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The Week in Sustainable Transportation (3/19/06)
Mike Millikin, 18 Mar 06

crusher.jpg Mike Millikin covers the ongoing evolution of personal transportation at Green Car Congress

Globally averaged concentrations of carbon dioxide (CO2), methane (CH4) and nitrous oxide (N2O) in the planet’s atmosphere reached their highest ever-recorded levels in 2004 according to the World Meteorological Organization’s (WMO) first annual Greenhouse Gas Bulletin. (GCC.)

The National Oceanic and Atmospheric Administration’s just-released Spring Outlook highlights the dangerous potential for a “significant” wildfire season in the Southwest and central and southern Plains. As of 13 March, nearly unprecedented dry weather, unseasonably high temperatures, and gusty winds have already contributed to more than 13,000 wildfires, scorching in excess of 930,000 acres nationally since January 1, mainly in Texas and Oklahoma. This is well above the five-year average of 6,363 wildfires and 98,476 acres burned. (GCC.)

The National Hydrogen Association hosted its annual Hydrogen Conference and Expo this week in Long Beach, CA. The event highlighted progress in hydrogen fuel cell and internal combustion vehicles, but also examined the many challenges that remain such as non-CO2-generating production, building a widespread refueling network and increasing on-board hydrogen storage for greater driving range—the latter the key obstacle from the point of view of automakers. (GCC.)


As part of a collaborative agreement that includes partnering in developing new hybrids, Toyota and Fuji Heavy Industries announced today that the Subaru Indiana Automotive (SIA) plant will begin producing the Toyota Camry beginning in 2007. FHI is the parent of Subaru, and Toyota has an 8.7% position in FHI which it purchased from GM in 2005. (GCC.)

Ford Motor is offering interest-free financing on its Escape hybrid sport utility vehicle in California and Washington, DC, to boost sales in markets that see strong hybrid sales. California and Washington are Ford’s two hottest hybrid markets. (GCC.)

Hyundai Motor will introduce gasoline-electric hybrids into the Chinese market before the Beijing Olympic Games in 2008, and fuel-cell vehicles by 2010, according to the chairman of Beijing Hyundai, Hyundai’s joint venture with Beijing Automotive Industry Corp. (GCC.)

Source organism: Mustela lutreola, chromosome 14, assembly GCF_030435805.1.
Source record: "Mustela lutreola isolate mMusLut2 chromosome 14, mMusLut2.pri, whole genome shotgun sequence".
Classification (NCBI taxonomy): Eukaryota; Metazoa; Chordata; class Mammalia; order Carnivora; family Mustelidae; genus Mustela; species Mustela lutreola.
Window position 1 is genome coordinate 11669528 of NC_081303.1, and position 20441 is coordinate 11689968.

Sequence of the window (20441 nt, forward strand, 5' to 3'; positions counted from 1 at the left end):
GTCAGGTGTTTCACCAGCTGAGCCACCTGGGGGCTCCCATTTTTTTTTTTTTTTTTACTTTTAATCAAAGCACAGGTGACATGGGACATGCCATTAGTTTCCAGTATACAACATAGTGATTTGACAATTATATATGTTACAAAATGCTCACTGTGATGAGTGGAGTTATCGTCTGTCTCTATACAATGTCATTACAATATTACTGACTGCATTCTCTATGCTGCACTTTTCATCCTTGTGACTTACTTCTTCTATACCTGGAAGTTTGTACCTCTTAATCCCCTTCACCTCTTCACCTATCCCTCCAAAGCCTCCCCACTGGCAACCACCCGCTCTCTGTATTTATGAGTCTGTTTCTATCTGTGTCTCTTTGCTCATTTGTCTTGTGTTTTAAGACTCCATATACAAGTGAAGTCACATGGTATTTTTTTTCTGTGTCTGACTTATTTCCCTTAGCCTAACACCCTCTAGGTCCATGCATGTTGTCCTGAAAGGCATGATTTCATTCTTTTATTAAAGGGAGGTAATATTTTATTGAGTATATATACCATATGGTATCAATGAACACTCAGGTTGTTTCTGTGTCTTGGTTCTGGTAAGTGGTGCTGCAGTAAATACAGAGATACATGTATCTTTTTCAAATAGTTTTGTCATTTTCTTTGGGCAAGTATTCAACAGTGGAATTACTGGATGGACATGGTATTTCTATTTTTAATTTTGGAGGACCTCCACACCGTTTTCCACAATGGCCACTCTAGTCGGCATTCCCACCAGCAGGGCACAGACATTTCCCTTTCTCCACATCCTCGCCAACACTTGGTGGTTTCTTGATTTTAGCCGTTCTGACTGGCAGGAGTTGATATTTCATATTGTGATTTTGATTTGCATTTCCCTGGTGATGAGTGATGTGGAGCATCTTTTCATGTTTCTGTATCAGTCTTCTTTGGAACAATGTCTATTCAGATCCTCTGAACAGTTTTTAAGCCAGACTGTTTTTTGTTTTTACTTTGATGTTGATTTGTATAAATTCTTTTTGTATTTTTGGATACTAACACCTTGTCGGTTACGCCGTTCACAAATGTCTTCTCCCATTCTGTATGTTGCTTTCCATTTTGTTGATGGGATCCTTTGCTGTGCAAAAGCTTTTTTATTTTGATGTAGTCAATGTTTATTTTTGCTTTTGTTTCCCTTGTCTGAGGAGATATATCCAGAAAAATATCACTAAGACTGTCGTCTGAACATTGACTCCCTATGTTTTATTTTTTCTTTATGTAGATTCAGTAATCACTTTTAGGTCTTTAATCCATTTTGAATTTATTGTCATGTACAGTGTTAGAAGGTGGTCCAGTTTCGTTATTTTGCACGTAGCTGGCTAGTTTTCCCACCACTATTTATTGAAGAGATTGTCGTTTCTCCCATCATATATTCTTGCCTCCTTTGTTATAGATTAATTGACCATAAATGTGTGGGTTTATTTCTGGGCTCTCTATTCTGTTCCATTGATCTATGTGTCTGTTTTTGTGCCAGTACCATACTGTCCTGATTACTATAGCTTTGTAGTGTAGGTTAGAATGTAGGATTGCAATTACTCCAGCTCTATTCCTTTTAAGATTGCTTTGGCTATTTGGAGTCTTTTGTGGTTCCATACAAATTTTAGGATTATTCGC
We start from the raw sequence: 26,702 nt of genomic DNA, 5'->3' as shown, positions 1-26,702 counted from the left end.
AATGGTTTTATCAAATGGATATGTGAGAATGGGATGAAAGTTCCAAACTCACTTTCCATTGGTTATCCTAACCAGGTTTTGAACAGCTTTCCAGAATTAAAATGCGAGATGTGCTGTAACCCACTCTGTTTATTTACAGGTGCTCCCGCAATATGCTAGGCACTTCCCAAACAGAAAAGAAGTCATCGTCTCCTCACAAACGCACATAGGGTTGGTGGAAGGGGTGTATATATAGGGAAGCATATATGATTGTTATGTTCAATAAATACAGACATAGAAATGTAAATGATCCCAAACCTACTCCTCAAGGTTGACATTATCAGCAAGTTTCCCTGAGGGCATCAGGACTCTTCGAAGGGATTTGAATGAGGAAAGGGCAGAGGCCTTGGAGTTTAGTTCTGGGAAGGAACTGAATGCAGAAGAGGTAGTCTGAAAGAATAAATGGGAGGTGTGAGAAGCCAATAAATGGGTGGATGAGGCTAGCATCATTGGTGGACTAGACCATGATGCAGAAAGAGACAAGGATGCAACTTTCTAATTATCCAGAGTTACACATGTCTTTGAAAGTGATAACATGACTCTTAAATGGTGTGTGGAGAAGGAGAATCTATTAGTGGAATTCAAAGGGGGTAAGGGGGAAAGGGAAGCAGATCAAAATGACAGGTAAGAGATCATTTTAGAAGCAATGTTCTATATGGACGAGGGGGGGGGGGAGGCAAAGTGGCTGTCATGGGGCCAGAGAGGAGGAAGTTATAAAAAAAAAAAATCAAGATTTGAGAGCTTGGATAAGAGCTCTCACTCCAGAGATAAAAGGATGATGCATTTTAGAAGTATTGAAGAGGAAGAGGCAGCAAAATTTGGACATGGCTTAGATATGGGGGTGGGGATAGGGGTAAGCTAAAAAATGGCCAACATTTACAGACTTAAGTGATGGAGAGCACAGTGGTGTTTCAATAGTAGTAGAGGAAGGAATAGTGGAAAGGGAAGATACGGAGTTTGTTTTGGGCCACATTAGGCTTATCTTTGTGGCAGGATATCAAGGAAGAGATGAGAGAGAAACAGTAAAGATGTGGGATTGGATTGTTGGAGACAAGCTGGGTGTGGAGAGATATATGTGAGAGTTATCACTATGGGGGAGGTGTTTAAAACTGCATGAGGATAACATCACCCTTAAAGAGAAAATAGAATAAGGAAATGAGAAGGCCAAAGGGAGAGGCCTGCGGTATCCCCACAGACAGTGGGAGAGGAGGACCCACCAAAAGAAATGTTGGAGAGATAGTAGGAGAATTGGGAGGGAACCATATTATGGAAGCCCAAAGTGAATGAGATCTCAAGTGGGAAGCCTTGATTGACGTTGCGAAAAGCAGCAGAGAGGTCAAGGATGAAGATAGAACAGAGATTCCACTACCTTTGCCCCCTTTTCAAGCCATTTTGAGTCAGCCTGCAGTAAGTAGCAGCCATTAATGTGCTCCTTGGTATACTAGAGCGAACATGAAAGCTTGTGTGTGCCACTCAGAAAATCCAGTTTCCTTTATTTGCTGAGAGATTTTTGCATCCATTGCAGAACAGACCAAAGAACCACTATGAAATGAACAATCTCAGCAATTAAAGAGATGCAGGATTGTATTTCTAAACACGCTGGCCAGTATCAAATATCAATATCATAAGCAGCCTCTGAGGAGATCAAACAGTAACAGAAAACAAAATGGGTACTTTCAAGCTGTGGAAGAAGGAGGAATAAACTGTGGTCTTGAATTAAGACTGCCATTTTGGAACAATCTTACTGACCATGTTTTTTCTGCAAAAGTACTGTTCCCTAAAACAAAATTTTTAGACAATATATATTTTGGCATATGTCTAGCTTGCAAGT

The US Army has begun field testing and evaluation of two six-wheeled diesel series hybrid-electric Crusher unmanned ground combat vehicles (UGCV) powered by UQM high-torque propulsion systems and generators. (GCC.)

UTC Power, part of United Technologies, will work with major Belgian bus manufacturer Van Hool to deliver a hydrogen fuel-cell hybrid bus to DeLijn, the largest bus fleet operator in Belgium. The bus will operate in Belgium for six months before being leased to other transit agencies in Europe. (GCC.)

East Japan Railway Co (JR East) is developing a new diesel-electric series hybrid railcar that it will introduce into operations next summer. The diesel hybrid, complete with lithium-ion battery and regenerative braking, is a precursor to a planned fuel-cell hybrid traction system. (GCC.)

Railpower Technologies hopes to deliver 90 to 100 of its diesel-electric hybrid locomotives—Green Goat yard switchers and the new road switchers—in 2006 after struggling with production, system and financial issues in 2005. (GCC.)


Morrisons supermarket opened the UK’s first E85 (85% ethanol blend) retail filling pump, tying in with the first deliveries of the Saab 9-5 BioPower flex-fuel car. The fuel will be branded as Harvest BioEthanol E85. (GCC.)

Biopetrol Industries, a Swiss biodiesel producer and distributor, and Dutch-based Vopak, the world’s largest independent tank terminal operator specialized in the storage and handling of liquid and gaseous chemical and oil products, have agreed to build Netherlands’ biggest biodiesel plant at the Rotterdam port. (GCC.)

Repsol YPF SA and Acciona Energía have reached an agreement to invest more than €300 million (US$365 million) in the construction of up to six biodiesel plants in Spain, with a combined potential production capacity of more than 1 million metric tons per year (302 million gallons per year, or about 20,000 barrels per day). The companies expect the plants to come onstream during the first half of 2007 through the second half 2009. (GCC.)

BIO, the Biotechnology Industry Organization, organized a panel in Washington this week to describe the industrial biotechnology processes that enable large-scale production of cellulosic ethanol from biomass such as crop waste and switch grass. (GCC.)

Future Fuels, Inc. (FFI) and Startech Environmental Corporation have entered into a mutually exclusive global strategic alliance agreement through which FFI will use Startech’s Plasma Converter System to transform feedstock materials such as used tires, municipal solid waste and biomass into ethanol. (GCC.)